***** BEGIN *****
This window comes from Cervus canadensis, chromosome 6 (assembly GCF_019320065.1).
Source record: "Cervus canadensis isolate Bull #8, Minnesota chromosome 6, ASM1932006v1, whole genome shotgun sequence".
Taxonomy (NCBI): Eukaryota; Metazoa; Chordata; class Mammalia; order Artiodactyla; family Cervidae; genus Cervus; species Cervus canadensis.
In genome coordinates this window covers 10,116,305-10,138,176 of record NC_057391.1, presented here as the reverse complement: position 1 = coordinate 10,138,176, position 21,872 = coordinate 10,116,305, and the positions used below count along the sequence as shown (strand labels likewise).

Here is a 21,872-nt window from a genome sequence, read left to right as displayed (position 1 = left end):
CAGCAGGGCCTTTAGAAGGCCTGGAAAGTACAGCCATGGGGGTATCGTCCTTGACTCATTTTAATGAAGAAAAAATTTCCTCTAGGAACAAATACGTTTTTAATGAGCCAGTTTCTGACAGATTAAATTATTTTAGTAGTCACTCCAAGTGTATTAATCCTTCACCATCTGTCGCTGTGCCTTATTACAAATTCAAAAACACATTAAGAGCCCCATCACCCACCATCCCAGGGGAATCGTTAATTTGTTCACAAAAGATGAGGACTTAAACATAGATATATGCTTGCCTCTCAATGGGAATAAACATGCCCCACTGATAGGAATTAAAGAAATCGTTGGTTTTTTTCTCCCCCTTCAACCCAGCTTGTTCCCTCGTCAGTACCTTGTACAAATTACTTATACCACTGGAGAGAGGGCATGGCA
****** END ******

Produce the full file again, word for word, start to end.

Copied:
This window comes from Cervus canadensis, chromosome 6 (assembly GCF_019320065.1).
Source record: "Cervus canadensis isolate Bull #8, Minnesota chromosome 6, ASM1932006v1, whole genome shotgun sequence".
Taxonomy (NCBI): Eukaryota; Metazoa; Chordata; class Mammalia; order Artiodactyla; family Cervidae; genus Cervus; species Cervus canadensis.
In genome coordinates this window covers 10,116,305-10,138,176 of record NC_057391.1, presented here as the reverse complement: position 1 = coordinate 10,138,176, position 21,872 = coordinate 10,116,305, and the positions used below count along the sequence as shown (strand labels likewise).

Here is a 21,872-nt window from a genome sequence, read left to right as displayed (position 1 = left end):
CAGCAGGGCCTTTAGAAGGCCTGGAAAGTACAGCCATGGGGGTATCGTCCTTGACTCATTTTAATGAAGAAAAAATTTCCTCTAGGAACAAATACGTTTTTAATGAGCCAGTTTCTGACAGATTAAATTATTTTAGTAGTCACTCCAAGTGTATTAATCCTTCACCATCTGTCGCTGTGCCTTATTACAAATTCAAAAACACATTAAGAGCCCCATCACCCACCATCCCAGGGGAATCGTTAATTTGTTCACAAAAGATGAGGACTTAAACATAGATATATGCTTGCCTCTCAATGGGAATAAACATGCCCCACTGATAGGAATTAAAGAAATCGTTGGTTTTTTTCTCCCCCTTCAACCCAGCTTGTTCCCTCGTCAGTACCTTGTACAAATTACTTATACCACTGGAGAGAGGGCATGGCA